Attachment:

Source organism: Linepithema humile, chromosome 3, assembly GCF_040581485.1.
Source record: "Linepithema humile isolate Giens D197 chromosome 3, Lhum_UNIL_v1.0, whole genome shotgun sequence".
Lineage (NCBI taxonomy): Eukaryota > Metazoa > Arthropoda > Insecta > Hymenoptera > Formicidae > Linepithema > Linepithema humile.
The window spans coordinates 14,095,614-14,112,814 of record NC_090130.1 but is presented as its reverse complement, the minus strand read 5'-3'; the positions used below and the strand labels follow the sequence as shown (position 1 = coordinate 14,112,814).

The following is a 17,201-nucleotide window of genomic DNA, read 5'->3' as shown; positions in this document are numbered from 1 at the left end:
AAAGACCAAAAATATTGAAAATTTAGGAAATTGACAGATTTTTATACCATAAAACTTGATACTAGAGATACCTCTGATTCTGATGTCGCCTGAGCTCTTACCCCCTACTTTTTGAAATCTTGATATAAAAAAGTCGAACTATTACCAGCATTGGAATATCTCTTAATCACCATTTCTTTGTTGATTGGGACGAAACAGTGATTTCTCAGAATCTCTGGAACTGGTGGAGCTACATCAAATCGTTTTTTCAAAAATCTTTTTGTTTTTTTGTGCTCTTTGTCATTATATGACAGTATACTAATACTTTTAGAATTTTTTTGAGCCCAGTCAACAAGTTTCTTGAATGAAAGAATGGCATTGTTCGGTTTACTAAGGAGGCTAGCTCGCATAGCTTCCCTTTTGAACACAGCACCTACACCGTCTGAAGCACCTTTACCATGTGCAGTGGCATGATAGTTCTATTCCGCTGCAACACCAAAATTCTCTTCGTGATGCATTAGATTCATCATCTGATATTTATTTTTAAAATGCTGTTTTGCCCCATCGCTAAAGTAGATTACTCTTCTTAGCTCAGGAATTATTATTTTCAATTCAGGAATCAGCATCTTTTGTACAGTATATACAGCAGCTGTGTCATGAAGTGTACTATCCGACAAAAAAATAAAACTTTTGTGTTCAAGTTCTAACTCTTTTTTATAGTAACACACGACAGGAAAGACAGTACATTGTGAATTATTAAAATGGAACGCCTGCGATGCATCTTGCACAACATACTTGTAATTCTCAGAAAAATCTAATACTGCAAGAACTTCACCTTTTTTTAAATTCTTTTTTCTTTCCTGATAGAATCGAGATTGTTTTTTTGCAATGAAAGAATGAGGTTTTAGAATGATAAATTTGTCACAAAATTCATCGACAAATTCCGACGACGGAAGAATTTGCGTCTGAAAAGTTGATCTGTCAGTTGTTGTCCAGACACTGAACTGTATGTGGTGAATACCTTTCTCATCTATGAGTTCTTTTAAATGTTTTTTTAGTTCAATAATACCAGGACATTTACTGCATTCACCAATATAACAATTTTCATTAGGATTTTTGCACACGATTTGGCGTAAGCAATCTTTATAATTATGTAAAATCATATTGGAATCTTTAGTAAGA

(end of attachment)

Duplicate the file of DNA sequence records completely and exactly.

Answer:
Source organism: Linepithema humile, chromosome 3, assembly GCF_040581485.1.
Source record: "Linepithema humile isolate Giens D197 chromosome 3, Lhum_UNIL_v1.0, whole genome shotgun sequence".
Lineage (NCBI taxonomy): Eukaryota > Metazoa > Arthropoda > Insecta > Hymenoptera > Formicidae > Linepithema > Linepithema humile.
The window spans coordinates 14,095,614-14,112,814 of record NC_090130.1 but is presented as its reverse complement, the minus strand read 5'-3'; the positions used below and the strand labels follow the sequence as shown (position 1 = coordinate 14,112,814).

The following is a 17,201-nucleotide window of genomic DNA, read 5'->3' as shown; positions in this document are numbered from 1 at the left end:
AAAGACCAAAAATATTGAAAATTTAGGAAATTGACAGATTTTTATACCATAAAACTTGATACTAGAGATACCTCTGATTCTGATGTCGCCTGAGCTCTTACCCCCTACTTTTTGAAATCTTGATATAAAAAAGTCGAACTATTACCAGCATTGGAATATCTCTTAATCACCATTTCTTTGTTGATTGGGACGAAACAGTGATTTCTCAGAATCTCTGGAACTGGTGGAGCTACATCAAATCGTTTTTTCAAAAATCTTTTTGTTTTTTTGTGCTCTTTGTCATTATATGACAGTATACTAATACTTTTAGAATTTTTTTGAGCCCAGTCAACAAGTTTCTTGAATGAAAGAATGGCATTGTTCGGTTTACTAAGGAGGCTAGCTCGCATAGCTTCCCTTTTGAACACAGCACCTACACCGTCTGAAGCACCTTTACCATGTGCAGTGGCATGATAGTTCTATTCCGCTGCAACACCAAAATTCTCTTCGTGATGCATTAGATTCATCATCTGATATTTATTTTTAAAATGCTGTTTTGCCCCATCGCTAAAGTAGATTACTCTTCTTAGCTCAGGAATTATTATTTTCAATTCAGGAATCAGCATCTTTTGTACAGTATATACAGCAGCTGTGTCATGAAGTGTACTATCCGACAAAAAAATAAAACTTTTGTGTTCAAGTTCTAACTCTTTTTTATAGTAACACACGACAGGAAAGACAGTACATTGTGAATTATTAAAATGGAACGCCTGCGATGCATCTTGCACAACATACTTGTAATTCTCAGAAAAATCTAATACTGCAAGAACTTCACCTTTTTTTAAATTCTTTTTTCTTTCCTGATAGAATCGAGATTGTTTTTTTGCAATGAAAGAATGAGGTTTTAGAATGATAAATTTGTCACAAAATTCATCGACAAATTCCGACGACGGAAGAATTTGCGTCTGAAAAGTTGATCTGTCAGTTGTTGTCCAGACACTGAACTGTATGTGGTGAATACCTTTCTCATCTATGAGTTCTTTTAAATGTTTTTTTAGTTCAATAATACCAGGACATTTACTGCATTCACCAATATAACAATTTTCATTAGGATTTTTGCACACGATTTGGCGTAAGCAATCTTTATAATTATGTAAAATCATATTGGAATCTTTAGTAAGA